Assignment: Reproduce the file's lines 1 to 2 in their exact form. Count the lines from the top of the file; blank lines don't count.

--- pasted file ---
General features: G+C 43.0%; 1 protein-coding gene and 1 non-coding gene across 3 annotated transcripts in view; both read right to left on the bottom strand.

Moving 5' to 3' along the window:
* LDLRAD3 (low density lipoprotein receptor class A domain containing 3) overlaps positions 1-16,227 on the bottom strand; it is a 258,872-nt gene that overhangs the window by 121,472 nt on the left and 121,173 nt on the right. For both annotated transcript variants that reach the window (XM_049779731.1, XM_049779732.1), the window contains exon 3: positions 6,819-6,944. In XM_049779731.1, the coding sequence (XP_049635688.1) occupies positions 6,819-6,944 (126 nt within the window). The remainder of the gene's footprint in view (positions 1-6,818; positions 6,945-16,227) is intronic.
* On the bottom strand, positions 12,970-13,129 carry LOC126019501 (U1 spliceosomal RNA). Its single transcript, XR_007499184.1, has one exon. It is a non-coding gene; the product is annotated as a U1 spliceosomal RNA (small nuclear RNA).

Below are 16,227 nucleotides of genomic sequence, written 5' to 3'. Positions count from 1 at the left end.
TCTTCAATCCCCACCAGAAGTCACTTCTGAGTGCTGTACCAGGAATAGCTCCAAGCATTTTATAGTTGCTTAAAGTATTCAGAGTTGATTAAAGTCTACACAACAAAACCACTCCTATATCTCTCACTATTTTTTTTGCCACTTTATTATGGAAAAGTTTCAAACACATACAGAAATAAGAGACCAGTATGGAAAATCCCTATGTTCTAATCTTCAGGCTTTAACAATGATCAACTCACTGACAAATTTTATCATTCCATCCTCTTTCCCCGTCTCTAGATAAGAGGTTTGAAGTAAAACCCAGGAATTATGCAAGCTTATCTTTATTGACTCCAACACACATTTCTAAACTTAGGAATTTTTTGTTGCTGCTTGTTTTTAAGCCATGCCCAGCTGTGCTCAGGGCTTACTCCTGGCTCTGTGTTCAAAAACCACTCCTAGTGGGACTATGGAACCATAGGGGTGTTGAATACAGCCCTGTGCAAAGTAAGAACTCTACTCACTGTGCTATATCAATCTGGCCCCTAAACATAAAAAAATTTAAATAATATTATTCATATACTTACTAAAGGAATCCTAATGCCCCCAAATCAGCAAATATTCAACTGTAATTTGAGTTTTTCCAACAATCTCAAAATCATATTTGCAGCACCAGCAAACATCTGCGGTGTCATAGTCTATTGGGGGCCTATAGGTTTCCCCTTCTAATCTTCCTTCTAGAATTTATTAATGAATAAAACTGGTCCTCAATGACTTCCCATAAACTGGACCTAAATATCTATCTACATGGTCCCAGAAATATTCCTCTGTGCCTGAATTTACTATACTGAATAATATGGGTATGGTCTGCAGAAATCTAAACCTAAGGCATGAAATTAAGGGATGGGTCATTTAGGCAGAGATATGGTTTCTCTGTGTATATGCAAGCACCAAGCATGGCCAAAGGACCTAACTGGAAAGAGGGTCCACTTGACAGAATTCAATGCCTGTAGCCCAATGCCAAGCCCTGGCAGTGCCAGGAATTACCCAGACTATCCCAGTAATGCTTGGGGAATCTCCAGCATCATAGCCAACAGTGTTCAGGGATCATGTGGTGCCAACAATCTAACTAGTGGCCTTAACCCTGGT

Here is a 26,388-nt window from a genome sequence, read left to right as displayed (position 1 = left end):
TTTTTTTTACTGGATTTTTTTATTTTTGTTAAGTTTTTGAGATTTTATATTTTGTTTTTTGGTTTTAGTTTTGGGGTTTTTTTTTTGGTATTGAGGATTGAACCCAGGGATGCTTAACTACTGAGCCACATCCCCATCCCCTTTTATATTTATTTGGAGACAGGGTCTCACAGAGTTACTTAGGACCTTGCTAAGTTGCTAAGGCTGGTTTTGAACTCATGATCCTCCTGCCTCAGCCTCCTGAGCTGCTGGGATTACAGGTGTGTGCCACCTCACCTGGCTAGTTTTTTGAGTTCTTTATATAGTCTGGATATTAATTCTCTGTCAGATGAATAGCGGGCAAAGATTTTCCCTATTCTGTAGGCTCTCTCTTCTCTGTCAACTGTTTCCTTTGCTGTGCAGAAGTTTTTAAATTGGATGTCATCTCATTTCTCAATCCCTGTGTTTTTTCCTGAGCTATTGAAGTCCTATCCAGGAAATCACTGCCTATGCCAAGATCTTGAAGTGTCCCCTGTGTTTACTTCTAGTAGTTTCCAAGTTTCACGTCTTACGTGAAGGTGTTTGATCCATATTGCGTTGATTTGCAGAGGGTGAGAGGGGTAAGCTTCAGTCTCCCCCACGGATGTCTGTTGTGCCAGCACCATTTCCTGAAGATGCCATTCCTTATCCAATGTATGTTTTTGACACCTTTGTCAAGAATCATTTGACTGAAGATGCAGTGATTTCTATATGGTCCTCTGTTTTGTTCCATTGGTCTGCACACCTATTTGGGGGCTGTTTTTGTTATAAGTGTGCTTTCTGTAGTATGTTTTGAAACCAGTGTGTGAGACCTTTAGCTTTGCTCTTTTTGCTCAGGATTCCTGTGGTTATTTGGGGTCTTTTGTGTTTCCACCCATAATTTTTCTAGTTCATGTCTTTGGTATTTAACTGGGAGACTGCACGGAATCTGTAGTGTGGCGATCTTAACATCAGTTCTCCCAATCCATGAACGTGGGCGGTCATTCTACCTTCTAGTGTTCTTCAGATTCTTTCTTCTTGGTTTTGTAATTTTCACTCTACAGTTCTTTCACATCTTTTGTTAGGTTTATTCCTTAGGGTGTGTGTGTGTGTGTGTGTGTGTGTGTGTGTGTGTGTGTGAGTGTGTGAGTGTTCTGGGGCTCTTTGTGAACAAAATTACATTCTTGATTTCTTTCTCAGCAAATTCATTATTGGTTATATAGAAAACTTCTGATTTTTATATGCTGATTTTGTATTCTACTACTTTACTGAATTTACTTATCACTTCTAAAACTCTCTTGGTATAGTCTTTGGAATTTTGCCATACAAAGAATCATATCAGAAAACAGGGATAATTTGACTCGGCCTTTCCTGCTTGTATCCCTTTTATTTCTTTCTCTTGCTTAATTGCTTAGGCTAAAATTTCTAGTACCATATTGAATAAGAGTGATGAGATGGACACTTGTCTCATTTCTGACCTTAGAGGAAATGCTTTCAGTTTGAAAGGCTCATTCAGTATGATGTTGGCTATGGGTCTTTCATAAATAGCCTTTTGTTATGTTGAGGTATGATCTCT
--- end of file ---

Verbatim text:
General features: G+C 43.0%; 1 protein-coding gene and 1 non-coding gene across 3 annotated transcripts in view; both read right to left on the bottom strand.

Moving 5' to 3' along the window: